College Calculus 1
posted by Please Help! on .
A runner sprints around a circular track of radius 150 m at a constant speed of 7 m/s. The runner's friend is standing at a distance 300 m from the center of the track. How fast is the distance between the friends changing when the distance between them is 300 m? (Round to 2 decimal places.
My teacher tried helping me with this problem and only confused me more. I drew a diagram. I used the formula c^2=a^2+b^22abcosC. Right now I have 2L(dL/dt)=2(150)(300)sin(angle)(dangle/dt) I think (dangle/dt) is 7/150. This would give you (solving for dL/dt:
(dL/dt)= (45000sin(angle)(7/100))/300
HELP!!!!!

I suggest the following approach.
Let the friend (outside of the tracks) be at the origin.
Express the x and y coordinates of the runner in terms of t, for example,
X(t)=rcos(st/r)+d
Y(t)=rsin(st/r)
s=speed in m/s
r=radius
d=given distance
Express the distance between the two persons in terms of t:
L(t)=√(X(t)²+Y(t)²)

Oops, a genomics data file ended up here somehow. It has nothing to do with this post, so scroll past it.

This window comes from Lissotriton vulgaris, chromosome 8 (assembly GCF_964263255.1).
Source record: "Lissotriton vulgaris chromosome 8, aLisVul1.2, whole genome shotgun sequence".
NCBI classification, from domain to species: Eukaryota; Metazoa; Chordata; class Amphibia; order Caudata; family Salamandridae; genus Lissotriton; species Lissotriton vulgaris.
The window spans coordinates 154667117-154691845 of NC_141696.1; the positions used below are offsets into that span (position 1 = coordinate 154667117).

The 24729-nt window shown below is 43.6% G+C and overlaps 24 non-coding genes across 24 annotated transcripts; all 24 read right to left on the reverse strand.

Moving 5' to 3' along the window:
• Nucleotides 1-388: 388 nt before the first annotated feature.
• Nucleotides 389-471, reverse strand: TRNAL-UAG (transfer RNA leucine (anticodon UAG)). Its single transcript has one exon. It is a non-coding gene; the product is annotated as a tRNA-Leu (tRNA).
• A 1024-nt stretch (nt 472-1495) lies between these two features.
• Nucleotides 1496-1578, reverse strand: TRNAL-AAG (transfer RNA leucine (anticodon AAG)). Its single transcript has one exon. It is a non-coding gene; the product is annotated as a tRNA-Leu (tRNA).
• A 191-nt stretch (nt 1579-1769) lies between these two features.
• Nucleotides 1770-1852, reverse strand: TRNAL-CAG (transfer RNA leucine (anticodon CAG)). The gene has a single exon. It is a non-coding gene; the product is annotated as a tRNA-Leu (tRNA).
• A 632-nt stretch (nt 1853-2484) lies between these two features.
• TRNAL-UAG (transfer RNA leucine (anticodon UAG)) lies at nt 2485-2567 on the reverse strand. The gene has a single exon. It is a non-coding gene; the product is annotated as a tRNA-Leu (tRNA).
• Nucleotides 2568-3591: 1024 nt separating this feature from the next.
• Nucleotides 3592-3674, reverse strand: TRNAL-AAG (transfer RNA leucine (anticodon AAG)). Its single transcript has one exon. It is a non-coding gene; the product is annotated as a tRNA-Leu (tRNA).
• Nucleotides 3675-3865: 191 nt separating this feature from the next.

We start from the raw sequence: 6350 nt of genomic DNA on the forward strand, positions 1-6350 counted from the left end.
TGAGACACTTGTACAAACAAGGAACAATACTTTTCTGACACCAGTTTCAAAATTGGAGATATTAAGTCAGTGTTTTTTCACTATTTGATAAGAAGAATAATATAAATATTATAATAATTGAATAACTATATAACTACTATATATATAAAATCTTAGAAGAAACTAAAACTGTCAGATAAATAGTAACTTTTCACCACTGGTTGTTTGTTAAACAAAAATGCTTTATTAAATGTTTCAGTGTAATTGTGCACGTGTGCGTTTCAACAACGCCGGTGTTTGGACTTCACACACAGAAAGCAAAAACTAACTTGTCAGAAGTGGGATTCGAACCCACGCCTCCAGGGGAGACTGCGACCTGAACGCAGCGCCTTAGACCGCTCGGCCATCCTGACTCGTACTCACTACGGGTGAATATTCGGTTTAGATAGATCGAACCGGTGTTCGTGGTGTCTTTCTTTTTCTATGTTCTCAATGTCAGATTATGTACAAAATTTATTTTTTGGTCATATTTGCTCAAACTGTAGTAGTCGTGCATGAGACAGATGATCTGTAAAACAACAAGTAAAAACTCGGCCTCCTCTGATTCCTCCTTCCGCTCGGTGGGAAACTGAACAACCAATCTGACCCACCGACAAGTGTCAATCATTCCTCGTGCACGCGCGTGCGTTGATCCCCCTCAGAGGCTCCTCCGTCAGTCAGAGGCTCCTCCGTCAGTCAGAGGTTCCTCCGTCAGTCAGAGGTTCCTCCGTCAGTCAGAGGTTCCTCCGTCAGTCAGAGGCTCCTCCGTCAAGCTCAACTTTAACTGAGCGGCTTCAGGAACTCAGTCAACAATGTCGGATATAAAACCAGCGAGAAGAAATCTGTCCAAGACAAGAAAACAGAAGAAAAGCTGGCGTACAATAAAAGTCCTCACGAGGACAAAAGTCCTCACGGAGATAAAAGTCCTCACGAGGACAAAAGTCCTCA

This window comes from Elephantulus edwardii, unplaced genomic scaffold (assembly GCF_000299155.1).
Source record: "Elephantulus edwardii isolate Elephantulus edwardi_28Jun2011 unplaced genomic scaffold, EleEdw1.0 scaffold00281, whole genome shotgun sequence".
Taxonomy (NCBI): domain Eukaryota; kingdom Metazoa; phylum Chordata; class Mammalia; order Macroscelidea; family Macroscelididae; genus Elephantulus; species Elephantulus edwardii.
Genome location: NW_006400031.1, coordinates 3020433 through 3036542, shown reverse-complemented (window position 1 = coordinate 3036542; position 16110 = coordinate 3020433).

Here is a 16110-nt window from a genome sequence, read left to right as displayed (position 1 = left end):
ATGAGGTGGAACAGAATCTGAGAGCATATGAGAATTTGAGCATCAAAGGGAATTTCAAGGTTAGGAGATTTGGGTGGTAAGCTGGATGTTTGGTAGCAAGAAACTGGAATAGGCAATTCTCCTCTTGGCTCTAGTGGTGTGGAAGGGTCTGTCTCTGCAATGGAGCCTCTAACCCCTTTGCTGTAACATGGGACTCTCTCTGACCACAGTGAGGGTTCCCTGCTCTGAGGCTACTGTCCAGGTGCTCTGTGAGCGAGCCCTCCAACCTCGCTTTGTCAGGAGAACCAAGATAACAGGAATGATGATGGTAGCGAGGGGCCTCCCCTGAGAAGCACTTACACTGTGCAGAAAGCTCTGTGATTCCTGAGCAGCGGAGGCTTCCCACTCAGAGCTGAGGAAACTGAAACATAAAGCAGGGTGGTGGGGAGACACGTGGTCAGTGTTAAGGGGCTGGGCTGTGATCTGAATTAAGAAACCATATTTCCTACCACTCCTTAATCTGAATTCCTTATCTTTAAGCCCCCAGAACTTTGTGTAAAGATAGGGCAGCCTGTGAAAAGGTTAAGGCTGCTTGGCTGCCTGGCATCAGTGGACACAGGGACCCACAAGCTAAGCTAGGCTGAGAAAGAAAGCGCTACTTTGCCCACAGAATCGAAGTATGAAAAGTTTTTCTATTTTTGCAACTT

Differentiate L(t) with respect to t, which gives L'(t), the rate of change of distance as a function of t.
Finally, find the times at which the two persons are 300m apart, namely, solve for t at which
L(t)=300.
The answers are t1=39 and t2=96 seconds approx.
L'(t1) and L'(t2) are the required answers.
I get about ±6.8 m/s, which is reasonable considering that the runner runs at 7m/s and the points in question are not far from the points of tangency (where L'(t) should give ±7m/s). 
I have no fricken clue. That's why I fricken hatee MATH. LIKE HOLY FRICK! WHY THE FRICK DO WE HAVE TO LEARN?

JEEZZZ,
dont understand."
it will be easier to learn by talking...
im confused with the signs hahaha!!!